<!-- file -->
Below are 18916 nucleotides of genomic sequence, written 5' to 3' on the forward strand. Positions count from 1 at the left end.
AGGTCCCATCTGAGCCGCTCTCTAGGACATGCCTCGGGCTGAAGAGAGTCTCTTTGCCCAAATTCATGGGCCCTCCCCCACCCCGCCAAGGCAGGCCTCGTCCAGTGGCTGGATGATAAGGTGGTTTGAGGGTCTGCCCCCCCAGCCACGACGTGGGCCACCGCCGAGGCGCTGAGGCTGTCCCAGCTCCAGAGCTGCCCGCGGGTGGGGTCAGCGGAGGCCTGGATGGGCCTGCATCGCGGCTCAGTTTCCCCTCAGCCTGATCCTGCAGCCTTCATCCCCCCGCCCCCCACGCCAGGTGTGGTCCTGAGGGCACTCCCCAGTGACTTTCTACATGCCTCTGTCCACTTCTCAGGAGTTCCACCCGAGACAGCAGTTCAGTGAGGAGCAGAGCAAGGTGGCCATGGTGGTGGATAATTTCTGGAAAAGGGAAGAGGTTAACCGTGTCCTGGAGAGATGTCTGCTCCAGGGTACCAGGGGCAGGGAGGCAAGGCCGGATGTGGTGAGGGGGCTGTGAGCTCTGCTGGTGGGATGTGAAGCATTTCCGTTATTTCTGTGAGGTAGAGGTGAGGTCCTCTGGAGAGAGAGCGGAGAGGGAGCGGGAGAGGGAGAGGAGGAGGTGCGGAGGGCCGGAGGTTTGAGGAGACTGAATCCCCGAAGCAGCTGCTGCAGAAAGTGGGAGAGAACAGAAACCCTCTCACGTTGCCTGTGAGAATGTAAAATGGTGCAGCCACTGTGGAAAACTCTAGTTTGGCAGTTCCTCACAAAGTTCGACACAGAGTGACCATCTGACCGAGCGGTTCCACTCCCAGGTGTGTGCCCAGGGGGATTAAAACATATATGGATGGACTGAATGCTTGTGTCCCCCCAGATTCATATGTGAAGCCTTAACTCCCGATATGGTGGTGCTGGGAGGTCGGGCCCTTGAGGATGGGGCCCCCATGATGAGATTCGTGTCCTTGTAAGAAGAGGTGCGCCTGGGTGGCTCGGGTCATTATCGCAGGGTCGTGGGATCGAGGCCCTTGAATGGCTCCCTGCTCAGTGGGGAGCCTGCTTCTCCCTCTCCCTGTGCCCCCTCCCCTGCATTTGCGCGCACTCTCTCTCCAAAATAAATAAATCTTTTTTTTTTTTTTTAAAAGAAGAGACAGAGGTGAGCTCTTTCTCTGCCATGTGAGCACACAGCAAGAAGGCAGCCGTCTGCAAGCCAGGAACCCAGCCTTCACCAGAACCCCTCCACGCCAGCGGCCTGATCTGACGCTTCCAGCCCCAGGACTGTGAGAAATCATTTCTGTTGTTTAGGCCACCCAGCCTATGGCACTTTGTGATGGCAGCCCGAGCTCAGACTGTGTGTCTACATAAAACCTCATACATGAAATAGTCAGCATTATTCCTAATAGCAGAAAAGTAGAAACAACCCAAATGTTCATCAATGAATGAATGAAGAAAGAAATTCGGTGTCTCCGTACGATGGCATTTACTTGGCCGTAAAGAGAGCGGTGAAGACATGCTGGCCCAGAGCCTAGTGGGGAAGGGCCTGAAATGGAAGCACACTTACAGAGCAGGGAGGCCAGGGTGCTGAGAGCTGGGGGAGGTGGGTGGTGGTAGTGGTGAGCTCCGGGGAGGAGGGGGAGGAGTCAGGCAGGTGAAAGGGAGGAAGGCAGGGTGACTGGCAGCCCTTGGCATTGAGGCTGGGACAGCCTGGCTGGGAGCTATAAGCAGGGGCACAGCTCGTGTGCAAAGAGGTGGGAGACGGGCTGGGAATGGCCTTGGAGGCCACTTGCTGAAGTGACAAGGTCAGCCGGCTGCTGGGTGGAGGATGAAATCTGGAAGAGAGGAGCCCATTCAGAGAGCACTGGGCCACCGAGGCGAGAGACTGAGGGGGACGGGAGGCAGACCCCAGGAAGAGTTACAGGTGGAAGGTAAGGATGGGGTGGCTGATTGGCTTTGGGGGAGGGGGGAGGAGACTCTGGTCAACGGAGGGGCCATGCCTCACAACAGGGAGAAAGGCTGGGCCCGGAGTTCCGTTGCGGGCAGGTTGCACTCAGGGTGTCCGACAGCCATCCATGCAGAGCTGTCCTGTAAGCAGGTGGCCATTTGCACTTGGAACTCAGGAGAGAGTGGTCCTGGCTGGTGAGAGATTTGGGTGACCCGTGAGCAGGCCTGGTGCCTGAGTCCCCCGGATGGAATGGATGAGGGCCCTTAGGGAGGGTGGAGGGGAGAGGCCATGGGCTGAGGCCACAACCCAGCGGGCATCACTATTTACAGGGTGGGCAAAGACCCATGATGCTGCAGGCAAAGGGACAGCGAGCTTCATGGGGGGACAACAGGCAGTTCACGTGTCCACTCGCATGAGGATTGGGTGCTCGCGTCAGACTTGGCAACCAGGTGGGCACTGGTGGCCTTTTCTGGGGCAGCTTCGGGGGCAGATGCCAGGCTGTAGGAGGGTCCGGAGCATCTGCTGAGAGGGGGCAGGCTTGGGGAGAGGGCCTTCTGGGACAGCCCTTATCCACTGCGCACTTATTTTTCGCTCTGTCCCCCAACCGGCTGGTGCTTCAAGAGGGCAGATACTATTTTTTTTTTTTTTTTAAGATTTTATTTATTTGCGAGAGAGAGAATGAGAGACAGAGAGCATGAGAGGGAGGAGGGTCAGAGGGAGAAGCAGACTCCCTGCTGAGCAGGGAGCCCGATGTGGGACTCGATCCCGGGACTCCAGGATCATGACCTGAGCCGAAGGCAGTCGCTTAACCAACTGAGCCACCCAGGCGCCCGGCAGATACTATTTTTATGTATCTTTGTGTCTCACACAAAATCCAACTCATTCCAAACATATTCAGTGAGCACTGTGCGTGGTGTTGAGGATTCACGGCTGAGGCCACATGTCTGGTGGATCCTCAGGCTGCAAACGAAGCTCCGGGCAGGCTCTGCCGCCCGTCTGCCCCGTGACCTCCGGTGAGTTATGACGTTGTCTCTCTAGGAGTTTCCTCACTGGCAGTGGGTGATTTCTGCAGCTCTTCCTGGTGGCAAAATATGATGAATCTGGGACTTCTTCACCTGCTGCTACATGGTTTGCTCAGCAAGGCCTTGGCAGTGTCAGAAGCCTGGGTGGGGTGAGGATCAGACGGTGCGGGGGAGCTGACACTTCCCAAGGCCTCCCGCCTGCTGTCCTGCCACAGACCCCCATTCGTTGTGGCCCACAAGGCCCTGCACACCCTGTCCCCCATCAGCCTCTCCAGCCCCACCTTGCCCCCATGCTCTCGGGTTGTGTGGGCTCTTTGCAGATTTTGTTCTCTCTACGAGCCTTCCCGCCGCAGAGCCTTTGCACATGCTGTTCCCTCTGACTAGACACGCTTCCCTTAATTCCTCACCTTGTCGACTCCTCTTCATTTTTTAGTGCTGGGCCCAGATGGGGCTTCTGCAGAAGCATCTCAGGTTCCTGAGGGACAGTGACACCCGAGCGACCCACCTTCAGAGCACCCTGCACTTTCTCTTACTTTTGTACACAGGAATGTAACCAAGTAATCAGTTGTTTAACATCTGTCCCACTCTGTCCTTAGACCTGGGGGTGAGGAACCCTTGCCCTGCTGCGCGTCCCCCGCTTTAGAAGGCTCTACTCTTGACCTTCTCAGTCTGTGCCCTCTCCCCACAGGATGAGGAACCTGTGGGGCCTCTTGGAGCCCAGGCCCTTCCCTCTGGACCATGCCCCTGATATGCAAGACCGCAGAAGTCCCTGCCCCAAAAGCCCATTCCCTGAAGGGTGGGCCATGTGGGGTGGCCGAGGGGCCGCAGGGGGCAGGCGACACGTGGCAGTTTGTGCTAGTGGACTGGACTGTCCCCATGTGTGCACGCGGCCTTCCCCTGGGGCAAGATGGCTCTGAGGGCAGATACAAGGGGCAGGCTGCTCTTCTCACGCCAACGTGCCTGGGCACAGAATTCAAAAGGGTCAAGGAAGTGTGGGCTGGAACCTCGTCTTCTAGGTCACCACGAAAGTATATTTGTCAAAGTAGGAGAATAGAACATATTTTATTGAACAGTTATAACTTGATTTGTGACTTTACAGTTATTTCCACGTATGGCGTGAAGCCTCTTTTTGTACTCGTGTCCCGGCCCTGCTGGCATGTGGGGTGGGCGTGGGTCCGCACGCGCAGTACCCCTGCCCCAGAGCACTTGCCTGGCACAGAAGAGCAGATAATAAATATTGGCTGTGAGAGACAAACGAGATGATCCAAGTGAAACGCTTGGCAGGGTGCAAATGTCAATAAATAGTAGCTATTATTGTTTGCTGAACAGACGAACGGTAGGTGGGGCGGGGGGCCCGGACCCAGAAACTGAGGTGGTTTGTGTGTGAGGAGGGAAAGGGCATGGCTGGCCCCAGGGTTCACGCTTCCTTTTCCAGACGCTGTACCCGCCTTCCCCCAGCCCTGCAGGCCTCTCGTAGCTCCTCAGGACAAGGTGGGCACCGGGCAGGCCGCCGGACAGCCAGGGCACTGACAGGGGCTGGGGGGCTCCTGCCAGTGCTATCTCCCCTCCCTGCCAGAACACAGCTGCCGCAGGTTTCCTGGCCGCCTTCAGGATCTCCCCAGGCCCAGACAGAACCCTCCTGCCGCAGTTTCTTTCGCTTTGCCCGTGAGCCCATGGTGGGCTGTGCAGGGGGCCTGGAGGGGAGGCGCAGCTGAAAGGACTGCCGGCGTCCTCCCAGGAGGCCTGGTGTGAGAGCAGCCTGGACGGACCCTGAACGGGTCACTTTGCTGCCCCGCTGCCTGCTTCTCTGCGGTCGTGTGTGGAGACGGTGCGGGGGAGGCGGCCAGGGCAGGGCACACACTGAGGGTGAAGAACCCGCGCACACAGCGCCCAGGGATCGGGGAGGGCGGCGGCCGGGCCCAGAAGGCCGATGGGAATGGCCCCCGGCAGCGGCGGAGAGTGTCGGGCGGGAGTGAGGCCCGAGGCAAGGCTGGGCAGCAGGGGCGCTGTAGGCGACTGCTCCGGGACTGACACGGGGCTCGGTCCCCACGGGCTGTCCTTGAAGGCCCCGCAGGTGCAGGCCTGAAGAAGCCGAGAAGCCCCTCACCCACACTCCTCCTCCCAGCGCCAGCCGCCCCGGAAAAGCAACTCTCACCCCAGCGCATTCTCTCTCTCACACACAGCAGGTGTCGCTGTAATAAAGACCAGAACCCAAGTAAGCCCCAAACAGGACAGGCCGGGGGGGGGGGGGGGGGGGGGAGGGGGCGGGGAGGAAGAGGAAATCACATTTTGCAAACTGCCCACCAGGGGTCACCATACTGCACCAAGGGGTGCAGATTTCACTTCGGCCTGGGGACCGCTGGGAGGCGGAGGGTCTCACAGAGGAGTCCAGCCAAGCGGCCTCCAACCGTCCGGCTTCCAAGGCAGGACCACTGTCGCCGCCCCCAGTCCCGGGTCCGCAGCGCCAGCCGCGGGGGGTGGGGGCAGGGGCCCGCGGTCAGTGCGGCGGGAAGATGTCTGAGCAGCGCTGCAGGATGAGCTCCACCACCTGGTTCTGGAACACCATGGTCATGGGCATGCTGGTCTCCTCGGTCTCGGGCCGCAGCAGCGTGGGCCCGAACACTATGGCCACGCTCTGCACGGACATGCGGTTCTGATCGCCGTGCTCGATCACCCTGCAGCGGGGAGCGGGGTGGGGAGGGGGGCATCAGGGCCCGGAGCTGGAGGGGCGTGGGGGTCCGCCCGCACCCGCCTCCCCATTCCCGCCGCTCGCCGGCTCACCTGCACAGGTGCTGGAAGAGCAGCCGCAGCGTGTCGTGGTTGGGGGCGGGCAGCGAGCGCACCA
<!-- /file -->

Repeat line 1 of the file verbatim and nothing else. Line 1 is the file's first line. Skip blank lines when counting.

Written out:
Below are 18916 nucleotides of genomic sequence, written 5' to 3' on the forward strand. Positions count from 1 at the left end.